March 3, 2008
Sometimes, God speaks to me in little whispers. Sometimes, He is silent. Right now, though, He is shouting in both ears. I read an article this morning that briefly mentioned sacrificial living. Even though that wasn’t the topic of the article, those words stood out big and bold to me. Sacrifice and service are difficult concepts to get our arms around. How do we find the time?
I often wonder, "Why are people exhausted from their efforts, yet have little of the yield that they seek?" For example, stress levels are high, time seems to be at a premium, and yet, rarely do you meet someone who is really enjoying their day-to-day life. This isn’t just a fringe phenomenon either. Many people wonder how they got to middle-age without anything meaningful to show for it. Yet, there are people who seem to live life with a joie de vivre that lights all they touch. What is the secret to a life that yields results? What results are significant enough to strive toward? And, how do we measure our yield?
This question prompted me to do some research. A quick (and notably unscientific) survey gave me some insight. I asked a few people for the name of someone who embodied a life well-lived. Once we got past the occasional Donald Trump or Bill Gates, the results were very telling. Mother Theresa, a soldier who had earned the Bronze star, the couple who runs the homeless shelter, and (you may have already guessed this one), their mother:-) were the types of responses I was seeing.
This little experiment just reinforced the message that God had placed before me. Service and sacrificial living are still longed for in this society. Meaningful living is still personified in someone like Mother Theresa. Granted, we all won’t have the same gifts or calling, but that spiritual light that comes from service to others is available to us all. Maybe that is the not-so-secret secret. Maybe, we have been looking at the wrong results. Maybe our yield comes not from what we have or what we have achieved, but instead, by who we have touched.
Cicero once said, "It is our special duty, that if anyone needs our help, we should give him such help to the utmost of our power." A simple duty, but not an easy one. Life moves at full throttle most of the time. Any spare moments that we have are often dedicated to getting that last email out or another load of laundry in. Some days, we may not feel very power-ful. However, by taking a moment to pray for a neighbor, sincerely and with passion, we have served another. You have given a helping piece of your spirit, anonymously, to someone who may have no other person in the world lifting them up in prayer in that moment. Powerful thought, isn’t it? By sending another mom a reassuring glance in the grocery store as their toddler throws an "I want candy!" fit, your goal is more noble than you’d probably guess. You are communicating empathy and comfort in an environment that is probably feeling quite hostile. What a gift! By living in that one moment, we are striving to a meaningful result.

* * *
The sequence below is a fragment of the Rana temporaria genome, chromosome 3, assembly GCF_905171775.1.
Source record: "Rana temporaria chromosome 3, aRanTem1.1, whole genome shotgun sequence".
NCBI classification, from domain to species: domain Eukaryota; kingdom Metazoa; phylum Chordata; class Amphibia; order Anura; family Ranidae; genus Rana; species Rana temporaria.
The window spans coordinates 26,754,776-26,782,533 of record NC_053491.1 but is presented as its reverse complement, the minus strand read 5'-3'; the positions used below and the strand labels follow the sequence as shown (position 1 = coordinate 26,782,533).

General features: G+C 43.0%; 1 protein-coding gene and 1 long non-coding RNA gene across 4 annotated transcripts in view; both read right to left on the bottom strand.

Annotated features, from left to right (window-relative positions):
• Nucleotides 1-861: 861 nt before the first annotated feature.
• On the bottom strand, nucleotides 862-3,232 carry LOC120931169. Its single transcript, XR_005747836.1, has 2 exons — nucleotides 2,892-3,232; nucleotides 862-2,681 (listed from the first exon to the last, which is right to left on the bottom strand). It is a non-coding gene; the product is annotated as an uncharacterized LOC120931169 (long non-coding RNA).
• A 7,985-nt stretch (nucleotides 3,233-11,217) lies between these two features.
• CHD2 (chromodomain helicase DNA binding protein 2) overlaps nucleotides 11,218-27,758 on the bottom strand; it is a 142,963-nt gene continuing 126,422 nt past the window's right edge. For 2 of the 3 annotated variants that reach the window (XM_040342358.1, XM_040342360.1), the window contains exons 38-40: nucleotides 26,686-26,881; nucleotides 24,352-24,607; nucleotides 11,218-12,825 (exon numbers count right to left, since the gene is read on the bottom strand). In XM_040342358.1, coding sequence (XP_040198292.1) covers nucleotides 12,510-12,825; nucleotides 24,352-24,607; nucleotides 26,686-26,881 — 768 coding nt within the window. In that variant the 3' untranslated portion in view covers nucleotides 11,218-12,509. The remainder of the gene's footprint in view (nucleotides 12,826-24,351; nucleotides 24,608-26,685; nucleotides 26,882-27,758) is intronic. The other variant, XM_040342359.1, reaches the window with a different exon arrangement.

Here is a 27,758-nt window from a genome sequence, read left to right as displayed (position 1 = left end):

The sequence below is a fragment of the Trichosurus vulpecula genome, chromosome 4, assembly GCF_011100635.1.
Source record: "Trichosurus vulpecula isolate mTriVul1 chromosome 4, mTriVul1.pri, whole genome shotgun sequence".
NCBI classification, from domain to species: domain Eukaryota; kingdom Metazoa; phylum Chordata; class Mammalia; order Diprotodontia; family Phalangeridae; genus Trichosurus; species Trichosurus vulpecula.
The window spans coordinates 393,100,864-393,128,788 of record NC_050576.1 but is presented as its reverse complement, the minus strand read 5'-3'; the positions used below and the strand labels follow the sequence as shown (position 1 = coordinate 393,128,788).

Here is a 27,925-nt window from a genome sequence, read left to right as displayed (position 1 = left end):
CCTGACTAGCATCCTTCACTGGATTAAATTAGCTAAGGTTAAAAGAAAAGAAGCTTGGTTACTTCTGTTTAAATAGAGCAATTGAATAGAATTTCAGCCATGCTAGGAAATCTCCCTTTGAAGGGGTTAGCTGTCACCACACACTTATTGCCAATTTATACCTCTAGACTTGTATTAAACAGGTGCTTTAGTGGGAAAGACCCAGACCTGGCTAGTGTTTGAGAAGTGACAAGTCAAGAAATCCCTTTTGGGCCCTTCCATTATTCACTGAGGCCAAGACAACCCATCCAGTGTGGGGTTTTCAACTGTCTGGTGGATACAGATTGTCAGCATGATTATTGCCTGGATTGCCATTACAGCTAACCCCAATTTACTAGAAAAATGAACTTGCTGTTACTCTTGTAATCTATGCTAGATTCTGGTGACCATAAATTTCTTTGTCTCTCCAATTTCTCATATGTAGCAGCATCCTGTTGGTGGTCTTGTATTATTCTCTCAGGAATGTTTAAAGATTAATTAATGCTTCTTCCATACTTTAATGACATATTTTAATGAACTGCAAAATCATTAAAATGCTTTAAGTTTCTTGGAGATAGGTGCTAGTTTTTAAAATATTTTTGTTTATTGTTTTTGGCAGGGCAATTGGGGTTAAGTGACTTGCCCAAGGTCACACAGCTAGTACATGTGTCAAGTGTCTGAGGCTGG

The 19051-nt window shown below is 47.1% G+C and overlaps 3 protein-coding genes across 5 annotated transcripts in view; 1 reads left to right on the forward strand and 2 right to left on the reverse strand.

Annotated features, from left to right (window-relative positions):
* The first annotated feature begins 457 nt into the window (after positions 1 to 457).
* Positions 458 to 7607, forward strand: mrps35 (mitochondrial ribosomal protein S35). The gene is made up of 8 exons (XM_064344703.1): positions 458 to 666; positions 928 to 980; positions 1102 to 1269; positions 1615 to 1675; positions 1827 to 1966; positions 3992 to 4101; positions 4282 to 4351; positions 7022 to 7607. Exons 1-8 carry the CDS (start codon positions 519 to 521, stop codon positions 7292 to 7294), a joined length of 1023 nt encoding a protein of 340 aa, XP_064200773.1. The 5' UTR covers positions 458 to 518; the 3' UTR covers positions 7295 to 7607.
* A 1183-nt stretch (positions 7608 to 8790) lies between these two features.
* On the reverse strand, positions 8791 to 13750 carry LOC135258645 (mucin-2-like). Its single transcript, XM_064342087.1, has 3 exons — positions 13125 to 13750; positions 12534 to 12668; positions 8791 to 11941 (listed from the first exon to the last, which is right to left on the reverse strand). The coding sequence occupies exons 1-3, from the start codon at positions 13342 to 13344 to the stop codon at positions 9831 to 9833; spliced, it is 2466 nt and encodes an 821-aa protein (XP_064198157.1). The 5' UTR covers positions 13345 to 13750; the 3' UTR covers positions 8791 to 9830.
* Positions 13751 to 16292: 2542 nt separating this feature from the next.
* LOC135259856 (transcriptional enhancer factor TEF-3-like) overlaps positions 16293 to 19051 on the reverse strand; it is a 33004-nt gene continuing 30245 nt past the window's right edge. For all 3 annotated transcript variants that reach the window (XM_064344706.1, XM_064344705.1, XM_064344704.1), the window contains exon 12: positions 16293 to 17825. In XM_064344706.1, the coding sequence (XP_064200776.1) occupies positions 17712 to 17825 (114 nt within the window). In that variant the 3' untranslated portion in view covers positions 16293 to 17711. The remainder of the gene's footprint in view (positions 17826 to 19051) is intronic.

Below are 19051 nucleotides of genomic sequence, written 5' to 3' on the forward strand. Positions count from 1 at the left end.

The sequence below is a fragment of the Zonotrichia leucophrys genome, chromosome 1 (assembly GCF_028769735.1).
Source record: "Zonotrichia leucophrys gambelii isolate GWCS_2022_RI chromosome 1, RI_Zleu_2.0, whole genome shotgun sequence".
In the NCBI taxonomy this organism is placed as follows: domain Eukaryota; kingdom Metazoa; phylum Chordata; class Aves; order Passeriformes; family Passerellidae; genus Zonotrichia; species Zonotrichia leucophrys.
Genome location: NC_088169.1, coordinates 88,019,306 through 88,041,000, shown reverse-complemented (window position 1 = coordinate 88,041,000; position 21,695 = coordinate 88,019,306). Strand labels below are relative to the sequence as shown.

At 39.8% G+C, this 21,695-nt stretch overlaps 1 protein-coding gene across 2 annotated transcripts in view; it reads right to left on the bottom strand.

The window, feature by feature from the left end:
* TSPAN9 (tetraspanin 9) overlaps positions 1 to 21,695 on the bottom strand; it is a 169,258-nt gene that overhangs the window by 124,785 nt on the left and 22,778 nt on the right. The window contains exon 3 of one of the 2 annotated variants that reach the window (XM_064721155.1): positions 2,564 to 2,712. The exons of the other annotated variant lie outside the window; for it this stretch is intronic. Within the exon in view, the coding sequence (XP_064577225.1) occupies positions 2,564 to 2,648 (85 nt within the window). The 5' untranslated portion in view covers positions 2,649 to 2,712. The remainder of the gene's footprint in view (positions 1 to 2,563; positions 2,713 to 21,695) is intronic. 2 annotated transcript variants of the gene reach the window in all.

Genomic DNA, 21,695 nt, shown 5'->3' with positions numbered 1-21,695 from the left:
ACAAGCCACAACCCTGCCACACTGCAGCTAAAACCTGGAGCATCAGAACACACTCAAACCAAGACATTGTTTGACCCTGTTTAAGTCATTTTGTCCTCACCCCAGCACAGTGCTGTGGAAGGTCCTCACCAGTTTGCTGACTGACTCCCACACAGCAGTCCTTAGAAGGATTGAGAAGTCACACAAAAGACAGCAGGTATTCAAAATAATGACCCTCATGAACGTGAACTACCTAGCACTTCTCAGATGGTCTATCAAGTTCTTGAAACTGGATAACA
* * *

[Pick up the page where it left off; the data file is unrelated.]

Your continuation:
Even so, though, we don’t really know whether the neighbor was healed. We can’t really tell if our message to the grocery store mom actually yielded what we intended. How do we measure whether we are "succeeding" in our efforts? As usual, the Holy Spirit has given us just the metric we need to determine whether we are yielding our intended results. It is called the peace of the Spirit. Just as measuring our yield in worldly terms often frustrates, measuring our yield in service and sacrifice instead bring an inexplicable joy and reverance.
The Father, as usual, gives us all we need. Sometimes, we just need to measure results with a different stick. As you go through your day, use seemingly insignificant opportunities such as these to serve. Then, analyze what is left in your heart. Are you still exhausted? Or have you instead been given an abundance of peace in your spirit?